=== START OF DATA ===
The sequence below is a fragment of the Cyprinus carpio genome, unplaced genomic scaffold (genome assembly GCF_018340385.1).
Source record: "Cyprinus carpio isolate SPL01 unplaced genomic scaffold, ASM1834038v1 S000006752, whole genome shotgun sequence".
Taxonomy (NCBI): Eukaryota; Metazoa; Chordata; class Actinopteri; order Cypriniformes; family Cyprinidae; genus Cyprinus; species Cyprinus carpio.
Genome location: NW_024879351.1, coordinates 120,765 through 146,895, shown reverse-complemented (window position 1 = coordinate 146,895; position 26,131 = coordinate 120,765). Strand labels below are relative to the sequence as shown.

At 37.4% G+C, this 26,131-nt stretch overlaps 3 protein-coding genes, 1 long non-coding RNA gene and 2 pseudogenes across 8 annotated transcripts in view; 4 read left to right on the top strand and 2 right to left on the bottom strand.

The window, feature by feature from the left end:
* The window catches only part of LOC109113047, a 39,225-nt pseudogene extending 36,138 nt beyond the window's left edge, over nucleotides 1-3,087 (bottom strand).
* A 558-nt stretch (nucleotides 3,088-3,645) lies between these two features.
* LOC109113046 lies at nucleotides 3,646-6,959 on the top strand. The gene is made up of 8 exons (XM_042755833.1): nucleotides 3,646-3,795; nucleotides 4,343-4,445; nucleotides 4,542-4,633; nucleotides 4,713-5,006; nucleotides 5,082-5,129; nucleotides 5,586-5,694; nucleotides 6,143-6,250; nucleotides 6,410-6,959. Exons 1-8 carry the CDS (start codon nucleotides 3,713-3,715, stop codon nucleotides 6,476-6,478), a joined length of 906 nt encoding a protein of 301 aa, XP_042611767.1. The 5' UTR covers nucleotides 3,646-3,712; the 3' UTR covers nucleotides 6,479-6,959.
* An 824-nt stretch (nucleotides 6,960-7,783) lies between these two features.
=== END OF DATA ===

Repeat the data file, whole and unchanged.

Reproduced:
The sequence below is a fragment of the Cyprinus carpio genome, unplaced genomic scaffold (genome assembly GCF_018340385.1).
Source record: "Cyprinus carpio isolate SPL01 unplaced genomic scaffold, ASM1834038v1 S000006752, whole genome shotgun sequence".
Taxonomy (NCBI): Eukaryota; Metazoa; Chordata; class Actinopteri; order Cypriniformes; family Cyprinidae; genus Cyprinus; species Cyprinus carpio.
Genome location: NW_024879351.1, coordinates 120,765 through 146,895, shown reverse-complemented (window position 1 = coordinate 146,895; position 26,131 = coordinate 120,765). Strand labels below are relative to the sequence as shown.

At 37.4% G+C, this 26,131-nt stretch overlaps 3 protein-coding genes, 1 long non-coding RNA gene and 2 pseudogenes across 8 annotated transcripts in view; 4 read left to right on the top strand and 2 right to left on the bottom strand.

The window, feature by feature from the left end:
* The window catches only part of LOC109113047, a 39,225-nt pseudogene extending 36,138 nt beyond the window's left edge, over nucleotides 1-3,087 (bottom strand).
* A 558-nt stretch (nucleotides 3,088-3,645) lies between these two features.
* LOC109113046 lies at nucleotides 3,646-6,959 on the top strand. The gene is made up of 8 exons (XM_042755833.1): nucleotides 3,646-3,795; nucleotides 4,343-4,445; nucleotides 4,542-4,633; nucleotides 4,713-5,006; nucleotides 5,082-5,129; nucleotides 5,586-5,694; nucleotides 6,143-6,250; nucleotides 6,410-6,959. Exons 1-8 carry the CDS (start codon nucleotides 3,713-3,715, stop codon nucleotides 6,476-6,478), a joined length of 906 nt encoding a protein of 301 aa, XP_042611767.1. The 5' UTR covers nucleotides 3,646-3,712; the 3' UTR covers nucleotides 6,479-6,959.
* An 824-nt stretch (nucleotides 6,960-7,783) lies between these two features.